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When Does Double Jeopardy Attach?

Bill was charged with shoplifting and pleaded not guilty on the advice of his counsel, since the evidence wasn't all that decisive. The members of the jury also were indecisive and ultimately unable to reach a unanimous verdict, commonly referred to as a "hung jury," resulting in a mistrial. A few weeks later, however, Bill is charged again for the same crime after the prosecution obtains surveillance footage they claim proves his guilt.

Bill is perplexed, believing his constitutional rights have been violated. But have they? More to the point, when does double jeopardy "attach" within the context of the Constitution?

Definition of Double Jeopardy

The Fifth Amendment to the U. S. Constitution states: "No person shall ... be subject for the same offense to be twice put in jeopardy of life or limb." As you can imagine, this guarantee in the Bill of Rights is important because it prevents different prosecutors from using the same conduct or incident to continually prosecute you until they come up with a conviction.

But it's important to understand the nuances of this right, since it's not always as clear as it may seem.

When Double Jeopardy Attaches: Overview

Double jeopardy protections in the U.S. Constitution keep criminal defendants from being prosecuted twice for the same offense. But the protection does not “attach” itself to a case immediately when a defendant is charged, nor does it necessarily end upon conviction.

Once someone is charged with a crime, jeopardy attaches at the following stages:

  • When the jury is sworn;
  • When the first witness is sworn (for cases tried by a judge without a jury);
  • When the court first hears evidence in a juvenile proceeding; or
  • When the court accepts a plea agreement between a defendant and a prosecutor.

When Jeopardy Ends in Favor of the Defendant

Once jeopardy has attached and the defendant is found innocent, the government can't detain them for additional court proceedings on the same issue. Jeopardy therefore “ends” at the following exonerating stages:

  • After a jury’s verdict of acquittal;
  • After a trial court judge grants a dismissal, unless the judge abused their discretion;
  • After a successful post-conviction appeal; or
  • After a mistrial (only if the judge dismisses the case).

Successful appeals and mistrials, while both “exonerating proceedings,” deserve further attention, as they present a wide range of results.

When Double Jeopardy Attaches: Successful Appeals

Ironically, a successful appeal may necessitate a new trial, again placing a convicted offender in jeopardy. If a case is reversed on appeal, jeopardy will not attach until the court reaches a final judgment upon retrial. The prime exception to this rule is reversal for insufficient evidence, which permanently frees the defendant.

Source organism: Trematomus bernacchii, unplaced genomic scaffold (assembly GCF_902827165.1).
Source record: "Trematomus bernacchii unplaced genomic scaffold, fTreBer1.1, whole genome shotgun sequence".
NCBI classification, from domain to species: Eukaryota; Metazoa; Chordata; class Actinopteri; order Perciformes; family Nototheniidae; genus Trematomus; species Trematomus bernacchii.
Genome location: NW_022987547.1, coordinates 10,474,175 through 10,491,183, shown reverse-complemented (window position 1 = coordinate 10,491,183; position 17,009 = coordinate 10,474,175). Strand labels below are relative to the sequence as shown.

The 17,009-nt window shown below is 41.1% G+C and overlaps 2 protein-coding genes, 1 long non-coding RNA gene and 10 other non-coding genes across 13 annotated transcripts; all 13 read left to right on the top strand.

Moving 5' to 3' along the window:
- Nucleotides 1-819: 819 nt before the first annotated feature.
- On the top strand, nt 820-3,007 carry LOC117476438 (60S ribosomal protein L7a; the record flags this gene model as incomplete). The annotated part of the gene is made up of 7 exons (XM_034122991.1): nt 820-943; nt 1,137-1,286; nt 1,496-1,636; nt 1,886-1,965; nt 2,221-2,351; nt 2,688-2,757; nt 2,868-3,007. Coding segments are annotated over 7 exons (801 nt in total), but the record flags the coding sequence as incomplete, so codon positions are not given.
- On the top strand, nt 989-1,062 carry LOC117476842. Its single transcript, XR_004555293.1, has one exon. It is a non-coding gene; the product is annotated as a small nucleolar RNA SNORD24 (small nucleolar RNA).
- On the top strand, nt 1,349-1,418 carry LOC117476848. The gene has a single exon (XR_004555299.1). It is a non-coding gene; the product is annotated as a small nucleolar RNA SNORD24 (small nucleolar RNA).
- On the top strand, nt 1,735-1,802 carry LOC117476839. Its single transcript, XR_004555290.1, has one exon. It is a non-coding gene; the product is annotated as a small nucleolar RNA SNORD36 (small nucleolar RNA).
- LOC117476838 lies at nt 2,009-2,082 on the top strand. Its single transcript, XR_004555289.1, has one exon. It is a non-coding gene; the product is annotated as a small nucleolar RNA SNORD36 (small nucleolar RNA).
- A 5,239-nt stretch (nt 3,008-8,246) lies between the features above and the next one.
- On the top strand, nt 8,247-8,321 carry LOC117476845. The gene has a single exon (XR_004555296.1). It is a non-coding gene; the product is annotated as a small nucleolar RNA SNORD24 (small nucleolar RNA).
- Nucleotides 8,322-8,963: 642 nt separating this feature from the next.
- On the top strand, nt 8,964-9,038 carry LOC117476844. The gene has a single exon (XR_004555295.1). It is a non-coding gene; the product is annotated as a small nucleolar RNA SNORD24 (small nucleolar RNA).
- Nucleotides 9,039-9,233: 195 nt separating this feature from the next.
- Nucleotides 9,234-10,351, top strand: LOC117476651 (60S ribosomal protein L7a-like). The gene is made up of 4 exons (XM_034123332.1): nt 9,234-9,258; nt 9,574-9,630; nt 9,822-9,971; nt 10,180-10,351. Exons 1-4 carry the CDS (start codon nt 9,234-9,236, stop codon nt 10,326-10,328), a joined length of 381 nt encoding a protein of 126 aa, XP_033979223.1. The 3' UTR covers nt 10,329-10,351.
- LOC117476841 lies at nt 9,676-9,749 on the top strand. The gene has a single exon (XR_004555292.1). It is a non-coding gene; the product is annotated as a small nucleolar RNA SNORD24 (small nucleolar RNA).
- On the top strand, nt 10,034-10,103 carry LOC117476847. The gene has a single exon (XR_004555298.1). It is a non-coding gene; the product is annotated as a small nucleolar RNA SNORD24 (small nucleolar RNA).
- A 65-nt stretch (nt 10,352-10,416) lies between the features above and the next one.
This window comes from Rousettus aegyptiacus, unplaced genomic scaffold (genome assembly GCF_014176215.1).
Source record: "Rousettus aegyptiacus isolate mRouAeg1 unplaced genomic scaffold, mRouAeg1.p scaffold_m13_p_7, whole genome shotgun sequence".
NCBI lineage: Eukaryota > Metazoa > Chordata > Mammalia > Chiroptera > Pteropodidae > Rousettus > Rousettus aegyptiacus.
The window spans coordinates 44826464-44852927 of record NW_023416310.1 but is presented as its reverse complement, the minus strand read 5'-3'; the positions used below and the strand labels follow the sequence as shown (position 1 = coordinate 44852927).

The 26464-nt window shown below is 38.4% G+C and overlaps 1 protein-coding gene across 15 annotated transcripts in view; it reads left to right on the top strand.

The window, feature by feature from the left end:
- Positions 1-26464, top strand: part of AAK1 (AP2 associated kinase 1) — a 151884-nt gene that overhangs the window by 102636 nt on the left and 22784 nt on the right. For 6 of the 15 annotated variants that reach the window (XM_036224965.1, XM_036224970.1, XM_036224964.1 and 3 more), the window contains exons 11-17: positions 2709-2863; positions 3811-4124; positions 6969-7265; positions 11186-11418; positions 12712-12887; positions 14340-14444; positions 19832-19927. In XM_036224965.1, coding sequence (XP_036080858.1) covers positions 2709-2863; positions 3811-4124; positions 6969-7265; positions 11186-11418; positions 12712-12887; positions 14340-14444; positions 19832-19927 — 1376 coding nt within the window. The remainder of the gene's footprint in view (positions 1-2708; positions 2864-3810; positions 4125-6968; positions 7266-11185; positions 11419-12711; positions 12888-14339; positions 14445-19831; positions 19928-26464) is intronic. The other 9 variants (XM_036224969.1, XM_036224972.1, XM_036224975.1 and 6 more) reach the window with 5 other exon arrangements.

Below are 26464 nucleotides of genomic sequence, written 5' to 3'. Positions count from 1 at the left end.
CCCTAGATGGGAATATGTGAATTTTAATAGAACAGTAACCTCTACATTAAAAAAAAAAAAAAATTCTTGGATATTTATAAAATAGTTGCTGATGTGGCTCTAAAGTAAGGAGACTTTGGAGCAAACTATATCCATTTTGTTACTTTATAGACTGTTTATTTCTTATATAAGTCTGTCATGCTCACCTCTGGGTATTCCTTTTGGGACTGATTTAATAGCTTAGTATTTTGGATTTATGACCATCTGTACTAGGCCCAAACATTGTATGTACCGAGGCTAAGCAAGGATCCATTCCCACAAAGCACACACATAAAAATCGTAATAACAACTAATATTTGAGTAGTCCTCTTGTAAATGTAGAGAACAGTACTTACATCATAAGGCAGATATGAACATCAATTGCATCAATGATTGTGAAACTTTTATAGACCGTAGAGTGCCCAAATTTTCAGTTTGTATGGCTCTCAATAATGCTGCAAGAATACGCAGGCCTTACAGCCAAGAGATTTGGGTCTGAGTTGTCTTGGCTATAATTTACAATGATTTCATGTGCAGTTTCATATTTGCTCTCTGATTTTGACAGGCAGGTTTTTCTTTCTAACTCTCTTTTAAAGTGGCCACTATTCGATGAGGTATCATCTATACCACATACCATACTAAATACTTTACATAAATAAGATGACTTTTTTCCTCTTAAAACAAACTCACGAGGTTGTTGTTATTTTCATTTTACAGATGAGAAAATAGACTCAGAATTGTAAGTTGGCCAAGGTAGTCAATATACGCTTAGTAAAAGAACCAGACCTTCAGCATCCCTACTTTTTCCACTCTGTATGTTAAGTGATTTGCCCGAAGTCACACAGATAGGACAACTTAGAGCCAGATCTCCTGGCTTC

As the Supreme Court found in U.S. v. Perez, retrials are allowed because double jeopardy applies only to final judgments. Judgments based on reversible errors are not final judgments protected by the Fifth Amendment. Examples of these reversible errors are

  • Instructing the jury on law inapplicable to the case;
  • Applying the wrong legal standard;
  • Permitting seriously improper attorney argument;
  • Improperly admitting or excluding evidence, such as evidence without foundation;
  • Juror misconduct at material stages of the trial;
  • Judge’s abuse of discretion “outside the bounds of reasonableness;”
  • The law applied was later found to be unconstitutional;
  • Recently discovered evidence that would have probably changed the verdict; and
  • Ineffective assistance of counsel.

Mistrials and Double Jeopardy

Mistrials don’t necessarily invoke double jeopardy protections unless the trial judge weighs the reasoning for the mistrial and rightly dismisses the case. Deadlocked jurors who are honestly split in their opinions can lead to retrials if “manifest necessity” demands a retrial.

Mistrials caused by prosecutorial conduct are obviously protected by the double jeopardy rule, and the charges remain dismissed through all jurisdictions. Conversely, double jeopardy doesn't attach when the defendant intentionally causes a mistrial, and they can be subject to a new trial.

Get Help Understanding the Concept of Double Jeopardy

Double jeopardy protection is a complex area of criminal law. If you’re being investigated for a crime that was similar to one for which you've already served jail time, you'll want to understand whether double jeopardy attaches. If you want to know if you’re being unfairly prosecuted for the same conduct, you can meet with a local criminal defense attorney to discuss your case.

You Don’t Have To Solve This on Your Own – Get a Lawyer’s Help

Meeting with a lawyer can help you understand your options and how to best protect your rights. Visit our attorney directory to find a lawyer near you who can help.

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